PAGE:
Akt, a serine/threonine protein kinase, is involved in multiple cellular processes such as DNA damage/repair, glucose metabolism, cell proliferation, apoptosis, transcription and cell migration. Studies have confirmed that Akt is also relevant to melanoma malignancy. In WM35 melanoma cells, overexpression of Akt increased the levels of ROS, and stabilized cells with mitochondrial DNA mutations, which can generate ROS. Increased ROS production may be mediated by induced Nox4 [19]. It has been confirmed that Nox1 contributes to the oncogenic ras transformation phenotype [20] and Nox4 promotes cell survival of cancer cells [21]. Maki Yamaura and collegues found that Nox4 was overexpressed in melanoma. Nox4-generated ROS are functionally required for melanoma cell transformation and advanced melanoma growth [22].

Glycolysis and skin cancer

Unlike the controversy on the role of mitochondrial metabolism and biogenesis during cancer development, it is well accepted that glycolysis is enhanced and beneficial to cancer cells. The mammalian target of rapamycin (mTOR) has been well discussed in its role to promote glycolysis; recent literature has revealed some new mechanisms of how glycolysis is promoted during skin cancer development (Figure 1).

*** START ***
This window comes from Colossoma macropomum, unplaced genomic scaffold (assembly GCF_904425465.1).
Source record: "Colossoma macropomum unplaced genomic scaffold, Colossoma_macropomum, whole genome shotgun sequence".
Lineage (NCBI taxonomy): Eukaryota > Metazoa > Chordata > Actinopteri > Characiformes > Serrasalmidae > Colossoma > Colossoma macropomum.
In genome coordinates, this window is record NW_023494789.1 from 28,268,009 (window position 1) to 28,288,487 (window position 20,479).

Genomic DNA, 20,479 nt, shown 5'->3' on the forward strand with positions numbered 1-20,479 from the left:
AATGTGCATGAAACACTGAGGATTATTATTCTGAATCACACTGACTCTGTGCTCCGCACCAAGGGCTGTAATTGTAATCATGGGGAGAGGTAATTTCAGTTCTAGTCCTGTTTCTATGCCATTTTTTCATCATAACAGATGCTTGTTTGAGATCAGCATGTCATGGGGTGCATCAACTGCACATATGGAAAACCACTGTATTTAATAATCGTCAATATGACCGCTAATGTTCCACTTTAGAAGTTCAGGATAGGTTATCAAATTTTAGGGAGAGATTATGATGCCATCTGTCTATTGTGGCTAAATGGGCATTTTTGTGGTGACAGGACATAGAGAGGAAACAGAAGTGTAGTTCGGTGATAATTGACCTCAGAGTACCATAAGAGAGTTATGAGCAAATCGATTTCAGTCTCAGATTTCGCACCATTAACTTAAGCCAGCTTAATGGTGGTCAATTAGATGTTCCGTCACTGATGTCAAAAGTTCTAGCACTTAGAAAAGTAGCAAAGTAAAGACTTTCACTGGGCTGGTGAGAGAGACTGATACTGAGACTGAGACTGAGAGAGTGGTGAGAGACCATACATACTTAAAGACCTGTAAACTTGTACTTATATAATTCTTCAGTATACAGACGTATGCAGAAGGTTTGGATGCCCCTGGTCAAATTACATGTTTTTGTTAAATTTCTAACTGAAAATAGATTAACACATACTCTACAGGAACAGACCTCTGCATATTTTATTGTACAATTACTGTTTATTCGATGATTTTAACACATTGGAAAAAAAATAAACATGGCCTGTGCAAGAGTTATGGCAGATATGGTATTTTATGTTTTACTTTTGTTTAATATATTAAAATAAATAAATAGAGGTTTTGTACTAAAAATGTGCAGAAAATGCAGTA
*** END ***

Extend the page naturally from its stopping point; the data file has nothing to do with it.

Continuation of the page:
Figure 1: An overview of metabolism in skin cancer, Induction or increase, multistep process, repression.

On the other hand, Akt is not only involved in the regulation of mitochondrial metabolism in skin cancer but also of glycolysis. Activation of Akt has been found to phosphorylate FoxO3a, a downstream transcription factor of Akt, which promotes glycolysis by inhibiting apoptosis in melanoma. In addition, activated Akt is also associated with stabilized c-Myc and activation of mTOR, which both increase glycolysis for cancer cells [23,24].

Nevertheless, ras mutational activation prevails in skin cancer. Oncogenic ras induces glycolysis [25]. In human squamous cell carcinoma, the c-Jun NH(2)-terminal Kinase (JNK) is activated as a mediator of ras signaling, and is essential for ras-induced glycolysis, since pharmacological inhibitors if JNK suppress glycolysis [25].

CD147/basigin, a member of the immunoglobulin superfamily, is high expressed in melanoma and other cancers [26]. In a previous study, overexpression of CD147 promoted melanoma invasion, metastasis and angiogenesis, which is mediated via an interaction with the mediator of lactate transfer, Monocarboxylate Transporters 1 and 4 (MCT1 and 4), and increased glycolysis in A375 melanoma cells [27].